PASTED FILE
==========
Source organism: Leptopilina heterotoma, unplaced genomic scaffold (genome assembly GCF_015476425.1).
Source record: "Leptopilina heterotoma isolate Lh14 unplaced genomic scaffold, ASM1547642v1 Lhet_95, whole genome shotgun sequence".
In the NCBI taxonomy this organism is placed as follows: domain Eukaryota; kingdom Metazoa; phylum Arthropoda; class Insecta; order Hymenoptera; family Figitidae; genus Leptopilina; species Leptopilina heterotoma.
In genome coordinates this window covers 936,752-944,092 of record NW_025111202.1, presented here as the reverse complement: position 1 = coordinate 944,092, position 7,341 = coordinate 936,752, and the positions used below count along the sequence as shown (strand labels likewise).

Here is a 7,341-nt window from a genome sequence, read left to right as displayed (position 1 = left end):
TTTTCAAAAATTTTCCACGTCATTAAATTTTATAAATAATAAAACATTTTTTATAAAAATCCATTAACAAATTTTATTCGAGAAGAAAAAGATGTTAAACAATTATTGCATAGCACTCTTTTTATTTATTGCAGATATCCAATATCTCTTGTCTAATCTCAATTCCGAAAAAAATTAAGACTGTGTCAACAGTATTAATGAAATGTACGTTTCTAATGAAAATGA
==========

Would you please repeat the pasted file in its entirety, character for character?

Source organism: Leptopilina heterotoma, unplaced genomic scaffold (genome assembly GCF_015476425.1).
Source record: "Leptopilina heterotoma isolate Lh14 unplaced genomic scaffold, ASM1547642v1 Lhet_95, whole genome shotgun sequence".
In the NCBI taxonomy this organism is placed as follows: domain Eukaryota; kingdom Metazoa; phylum Arthropoda; class Insecta; order Hymenoptera; family Figitidae; genus Leptopilina; species Leptopilina heterotoma.
In genome coordinates this window covers 936,752-944,092 of record NW_025111202.1, presented here as the reverse complement: position 1 = coordinate 944,092, position 7,341 = coordinate 936,752, and the positions used below count along the sequence as shown (strand labels likewise).

Here is a 7,341-nt window from a genome sequence, read left to right as displayed (position 1 = left end):
TTTTCAAAAATTTTCCACGTCATTAAATTTTATAAATAATAAAACATTTTTTATAAAAATCCATTAACAAATTTTATTCGAGAAGAAAAAGATGTTAAACAATTATTGCATAGCACTCTTTTTATTTATTGCAGATATCCAATATCTCTTGTCTAATCTCAATTCCGAAAAAAATTAAGACTGTGTCAACAGTATTAATGAAATGTACGTTTCTAATGAAAATGA